The NHL offseason is far from over. But the active portion of it — the days surrounding the draft and the first day of free agency — are now solidly in the rearview mirror.
And there’s a non-zero chance that the Philadelphia Flyers are basically finished.
“We’re out on all the remaining free agents with the reality of our cap situation right now,” general manager Chuck Fletcher said last week.
The promised “aggressive retool” proved to be anything but, as only Tony DeAngelo truly qualified as a big name. Otherwise, Fletcher and the Flyers have largely decided to run it back with their 2021-22 roster, hoping that the impact of new head coach John Tortorella and better health in the lineup and organization as a whole will produce a far superior outcome to the NHL’s fourth-worst record.
With a little under three months to go before the start of the 2022-23 season, how does their roster look? If Fletcher is truly finished, can the Flyers be cap compliant? Which players would be favored to make the big club out of camp? And what roster weaknesses still remain?
Let’s take a look at where the Flyers stand.
A look at a projected roster and available cap space
The Flyers’ cap situation in the wake of their offseason moves is… precarious to say the least.
That said, it’s at least plausible that they could enter Day 1 of the season without tapping into long-term injured reserve. Here’s a stab at their current projected roster and cap picture, with the yet-to-be-signed restricted free agents Owen Tippett and Zack MacEwen highlighted in yellow.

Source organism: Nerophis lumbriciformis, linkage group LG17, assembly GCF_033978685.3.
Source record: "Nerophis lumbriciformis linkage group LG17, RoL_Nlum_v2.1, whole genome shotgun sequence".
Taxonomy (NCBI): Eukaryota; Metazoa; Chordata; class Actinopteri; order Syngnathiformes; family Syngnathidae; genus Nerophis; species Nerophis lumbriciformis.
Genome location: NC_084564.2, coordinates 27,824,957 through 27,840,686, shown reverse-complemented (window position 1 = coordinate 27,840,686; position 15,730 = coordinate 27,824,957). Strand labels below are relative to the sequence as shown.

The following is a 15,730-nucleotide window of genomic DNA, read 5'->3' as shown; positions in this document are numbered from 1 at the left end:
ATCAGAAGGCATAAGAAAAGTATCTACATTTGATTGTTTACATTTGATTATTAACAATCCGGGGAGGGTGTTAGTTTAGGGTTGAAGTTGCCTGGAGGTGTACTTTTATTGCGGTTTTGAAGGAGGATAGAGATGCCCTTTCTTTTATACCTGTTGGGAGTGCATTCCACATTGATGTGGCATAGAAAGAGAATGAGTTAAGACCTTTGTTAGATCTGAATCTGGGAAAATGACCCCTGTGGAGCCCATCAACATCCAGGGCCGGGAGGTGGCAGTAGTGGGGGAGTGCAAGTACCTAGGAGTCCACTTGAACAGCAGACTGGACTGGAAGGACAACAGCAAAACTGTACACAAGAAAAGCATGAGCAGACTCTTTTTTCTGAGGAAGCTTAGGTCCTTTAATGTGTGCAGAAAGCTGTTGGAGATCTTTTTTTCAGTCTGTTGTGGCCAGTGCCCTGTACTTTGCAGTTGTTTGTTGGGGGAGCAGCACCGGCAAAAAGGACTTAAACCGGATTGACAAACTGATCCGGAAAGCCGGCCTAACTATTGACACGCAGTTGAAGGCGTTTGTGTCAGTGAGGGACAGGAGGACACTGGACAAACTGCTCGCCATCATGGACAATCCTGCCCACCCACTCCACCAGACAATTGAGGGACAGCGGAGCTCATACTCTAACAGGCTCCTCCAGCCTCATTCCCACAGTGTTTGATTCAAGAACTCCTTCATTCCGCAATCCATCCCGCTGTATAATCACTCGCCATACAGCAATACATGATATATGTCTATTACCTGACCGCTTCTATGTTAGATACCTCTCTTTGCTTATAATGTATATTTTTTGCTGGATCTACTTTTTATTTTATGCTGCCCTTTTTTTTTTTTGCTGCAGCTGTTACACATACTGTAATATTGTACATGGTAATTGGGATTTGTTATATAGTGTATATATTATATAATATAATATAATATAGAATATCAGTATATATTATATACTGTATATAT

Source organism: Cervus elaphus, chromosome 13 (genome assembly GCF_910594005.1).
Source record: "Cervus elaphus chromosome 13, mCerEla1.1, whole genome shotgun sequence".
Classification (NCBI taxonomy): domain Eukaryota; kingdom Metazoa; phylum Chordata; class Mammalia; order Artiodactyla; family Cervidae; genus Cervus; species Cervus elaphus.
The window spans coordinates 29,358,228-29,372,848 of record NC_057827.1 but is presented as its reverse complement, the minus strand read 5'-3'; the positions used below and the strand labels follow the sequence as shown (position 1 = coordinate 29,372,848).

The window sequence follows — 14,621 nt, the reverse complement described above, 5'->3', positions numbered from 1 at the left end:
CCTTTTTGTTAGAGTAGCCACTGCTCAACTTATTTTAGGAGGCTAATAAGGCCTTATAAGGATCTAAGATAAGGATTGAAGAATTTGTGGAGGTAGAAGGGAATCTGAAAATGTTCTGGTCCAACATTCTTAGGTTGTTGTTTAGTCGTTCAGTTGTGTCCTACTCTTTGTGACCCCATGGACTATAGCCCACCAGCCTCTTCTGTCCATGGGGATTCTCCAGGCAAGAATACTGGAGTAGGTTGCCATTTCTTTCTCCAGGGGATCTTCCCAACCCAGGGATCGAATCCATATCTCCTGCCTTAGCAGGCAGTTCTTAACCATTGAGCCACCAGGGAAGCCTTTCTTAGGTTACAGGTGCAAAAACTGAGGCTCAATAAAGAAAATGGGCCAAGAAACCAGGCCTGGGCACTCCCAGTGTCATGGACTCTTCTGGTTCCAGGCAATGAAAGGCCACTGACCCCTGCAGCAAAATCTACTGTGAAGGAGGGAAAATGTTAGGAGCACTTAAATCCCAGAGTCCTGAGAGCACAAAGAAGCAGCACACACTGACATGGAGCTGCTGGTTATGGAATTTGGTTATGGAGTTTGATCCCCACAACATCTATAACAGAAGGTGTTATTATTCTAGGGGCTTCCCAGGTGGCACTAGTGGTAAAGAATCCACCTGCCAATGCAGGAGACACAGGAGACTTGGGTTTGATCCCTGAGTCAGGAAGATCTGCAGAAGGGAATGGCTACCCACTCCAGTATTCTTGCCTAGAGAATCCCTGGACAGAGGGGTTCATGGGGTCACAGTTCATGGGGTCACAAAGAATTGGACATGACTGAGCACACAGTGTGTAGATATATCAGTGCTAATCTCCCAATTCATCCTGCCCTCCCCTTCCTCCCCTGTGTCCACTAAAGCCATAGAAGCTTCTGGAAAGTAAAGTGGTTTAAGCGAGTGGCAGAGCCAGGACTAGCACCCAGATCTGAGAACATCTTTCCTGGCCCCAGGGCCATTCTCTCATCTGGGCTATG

Now, is it a guarantee that Fletcher can get Tippett and MacEwen signed to lesser than a combined $1.86 million worth of cap? Absolutely not. MacEwen elected for salary arbitration, which will be resolved in the coming weeks, and Evolving-Hockey’s contract project model has him ultimately receiving a one-year deal worth $921,400. But that’s less than what it sees Tippett ultimately getting — a $2.117 million cap hit over two years. If the projection model proves correct — and it’s usually in the ballpark — the two would combine for $3.038 million, well over the $1.86 million that the Flyers project to have remaining. In other words, Fletcher is going to have to “win” these negotiations if he wants this particular plausible roster to fit under the $82.5 million cap ceiling.